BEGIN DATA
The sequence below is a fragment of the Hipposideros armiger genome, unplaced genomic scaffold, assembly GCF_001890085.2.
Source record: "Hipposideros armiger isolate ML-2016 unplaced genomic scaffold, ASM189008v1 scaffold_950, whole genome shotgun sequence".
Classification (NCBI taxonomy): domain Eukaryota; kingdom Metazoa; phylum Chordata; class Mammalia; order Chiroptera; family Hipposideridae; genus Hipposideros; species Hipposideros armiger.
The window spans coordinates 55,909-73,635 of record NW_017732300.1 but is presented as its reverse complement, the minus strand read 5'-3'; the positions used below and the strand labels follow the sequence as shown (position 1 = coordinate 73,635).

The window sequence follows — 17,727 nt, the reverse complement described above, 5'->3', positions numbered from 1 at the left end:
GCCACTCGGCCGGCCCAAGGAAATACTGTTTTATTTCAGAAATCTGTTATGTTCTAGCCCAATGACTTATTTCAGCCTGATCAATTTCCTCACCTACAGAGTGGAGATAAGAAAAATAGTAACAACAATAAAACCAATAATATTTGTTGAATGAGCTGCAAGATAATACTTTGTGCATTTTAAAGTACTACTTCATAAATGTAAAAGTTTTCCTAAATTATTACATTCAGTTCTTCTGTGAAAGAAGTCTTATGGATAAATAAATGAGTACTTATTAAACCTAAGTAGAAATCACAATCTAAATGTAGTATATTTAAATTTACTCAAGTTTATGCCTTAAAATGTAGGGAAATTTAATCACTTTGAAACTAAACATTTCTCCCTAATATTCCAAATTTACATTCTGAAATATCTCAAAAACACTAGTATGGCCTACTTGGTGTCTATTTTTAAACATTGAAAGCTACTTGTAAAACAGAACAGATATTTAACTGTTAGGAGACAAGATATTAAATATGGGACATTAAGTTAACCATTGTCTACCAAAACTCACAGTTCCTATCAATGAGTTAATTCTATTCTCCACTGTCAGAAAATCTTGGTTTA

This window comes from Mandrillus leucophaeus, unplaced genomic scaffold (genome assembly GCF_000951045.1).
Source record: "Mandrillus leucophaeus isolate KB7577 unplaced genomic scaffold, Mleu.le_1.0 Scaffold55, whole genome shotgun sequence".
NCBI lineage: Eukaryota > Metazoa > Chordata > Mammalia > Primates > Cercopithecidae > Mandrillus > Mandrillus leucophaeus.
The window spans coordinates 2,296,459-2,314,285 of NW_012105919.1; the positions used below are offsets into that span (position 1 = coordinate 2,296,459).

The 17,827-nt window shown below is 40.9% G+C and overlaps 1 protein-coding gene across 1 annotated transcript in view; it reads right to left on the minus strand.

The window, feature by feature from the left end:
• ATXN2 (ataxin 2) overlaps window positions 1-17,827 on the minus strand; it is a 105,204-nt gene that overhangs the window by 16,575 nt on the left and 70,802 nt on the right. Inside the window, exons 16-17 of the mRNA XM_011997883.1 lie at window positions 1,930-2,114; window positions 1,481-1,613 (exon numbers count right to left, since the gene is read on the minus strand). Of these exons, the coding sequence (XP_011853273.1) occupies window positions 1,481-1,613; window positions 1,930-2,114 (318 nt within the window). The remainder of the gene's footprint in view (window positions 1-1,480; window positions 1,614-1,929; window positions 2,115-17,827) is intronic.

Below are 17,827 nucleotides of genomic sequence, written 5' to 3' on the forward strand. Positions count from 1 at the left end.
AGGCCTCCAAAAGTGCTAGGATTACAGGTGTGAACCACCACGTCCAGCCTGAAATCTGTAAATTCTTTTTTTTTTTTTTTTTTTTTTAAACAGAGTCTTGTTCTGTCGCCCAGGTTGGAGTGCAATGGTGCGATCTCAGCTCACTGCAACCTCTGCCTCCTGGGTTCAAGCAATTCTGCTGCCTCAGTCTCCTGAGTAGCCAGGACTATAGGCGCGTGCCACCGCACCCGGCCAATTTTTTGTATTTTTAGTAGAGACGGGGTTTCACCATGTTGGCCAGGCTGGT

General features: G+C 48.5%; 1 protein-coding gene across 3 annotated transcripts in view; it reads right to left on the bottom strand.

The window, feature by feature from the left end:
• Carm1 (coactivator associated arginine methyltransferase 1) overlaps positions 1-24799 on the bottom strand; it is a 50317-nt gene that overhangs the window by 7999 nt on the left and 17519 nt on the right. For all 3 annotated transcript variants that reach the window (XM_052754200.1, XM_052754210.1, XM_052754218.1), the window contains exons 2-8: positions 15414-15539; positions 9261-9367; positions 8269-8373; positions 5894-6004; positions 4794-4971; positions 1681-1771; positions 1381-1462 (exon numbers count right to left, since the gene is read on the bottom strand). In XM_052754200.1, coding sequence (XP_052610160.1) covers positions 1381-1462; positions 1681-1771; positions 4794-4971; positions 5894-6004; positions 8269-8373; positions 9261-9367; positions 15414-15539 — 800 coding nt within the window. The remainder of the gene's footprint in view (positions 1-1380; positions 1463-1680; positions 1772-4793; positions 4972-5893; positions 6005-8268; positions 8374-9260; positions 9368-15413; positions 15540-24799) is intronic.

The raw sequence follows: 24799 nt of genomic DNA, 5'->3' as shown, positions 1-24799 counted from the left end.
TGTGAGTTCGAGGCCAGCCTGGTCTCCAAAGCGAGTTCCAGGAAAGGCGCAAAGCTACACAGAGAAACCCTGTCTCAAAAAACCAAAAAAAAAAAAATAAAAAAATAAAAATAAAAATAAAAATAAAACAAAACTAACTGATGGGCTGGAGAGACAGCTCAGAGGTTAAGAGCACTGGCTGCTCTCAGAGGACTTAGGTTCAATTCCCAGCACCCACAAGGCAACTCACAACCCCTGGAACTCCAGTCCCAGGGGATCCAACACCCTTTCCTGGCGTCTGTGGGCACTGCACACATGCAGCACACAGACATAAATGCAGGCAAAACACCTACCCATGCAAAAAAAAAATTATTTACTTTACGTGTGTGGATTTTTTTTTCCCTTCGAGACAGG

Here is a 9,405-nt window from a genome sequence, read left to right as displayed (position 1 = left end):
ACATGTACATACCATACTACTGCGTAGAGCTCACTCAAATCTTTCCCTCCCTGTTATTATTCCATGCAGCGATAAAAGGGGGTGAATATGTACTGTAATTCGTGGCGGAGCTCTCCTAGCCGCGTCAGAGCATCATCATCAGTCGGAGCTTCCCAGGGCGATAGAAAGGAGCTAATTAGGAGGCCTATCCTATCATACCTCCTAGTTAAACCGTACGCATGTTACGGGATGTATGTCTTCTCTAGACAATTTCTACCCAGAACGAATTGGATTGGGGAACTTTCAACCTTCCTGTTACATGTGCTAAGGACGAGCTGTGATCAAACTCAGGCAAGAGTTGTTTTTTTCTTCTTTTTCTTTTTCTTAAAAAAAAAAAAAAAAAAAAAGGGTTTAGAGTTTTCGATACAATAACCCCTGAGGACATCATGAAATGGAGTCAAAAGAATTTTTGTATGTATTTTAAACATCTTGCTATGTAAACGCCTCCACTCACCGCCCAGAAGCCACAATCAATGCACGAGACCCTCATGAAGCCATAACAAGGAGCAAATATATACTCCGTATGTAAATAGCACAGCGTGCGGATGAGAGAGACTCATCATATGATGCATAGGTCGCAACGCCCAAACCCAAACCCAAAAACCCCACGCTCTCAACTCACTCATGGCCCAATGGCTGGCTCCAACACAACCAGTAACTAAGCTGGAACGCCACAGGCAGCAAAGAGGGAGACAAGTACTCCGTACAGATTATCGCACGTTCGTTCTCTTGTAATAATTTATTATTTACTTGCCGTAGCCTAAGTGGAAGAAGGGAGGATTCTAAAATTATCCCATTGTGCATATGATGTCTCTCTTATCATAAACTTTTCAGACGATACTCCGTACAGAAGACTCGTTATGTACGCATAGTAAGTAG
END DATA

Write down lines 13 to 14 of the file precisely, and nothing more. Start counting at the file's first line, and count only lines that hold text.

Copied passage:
• ATXN2 (ataxin 2) overlaps window positions 1-17,827 on the minus strand; it is a 105,204-nt gene that overhangs the window by 16,575 nt on the left and 70,802 nt on the right. Inside the window, exons 16-17 of the mRNA XM_011997883.1 lie at window positions 1,930-2,114; window positions 1,481-1,613 (exon numbers count right to left, since the gene is read on the minus strand). Of these exons, the coding sequence (XP_011853273.1) occupies window positions 1,481-1,613; window positions 1,930-2,114 (318 nt within the window). The remainder of the gene's footprint in view (window positions 1-1,480; window positions 1,614-1,929; window positions 2,115-17,827) is intronic.

Below are 17,827 nucleotides of genomic sequence, written 5' to 3' on the forward strand. Positions count from 1 at the left end.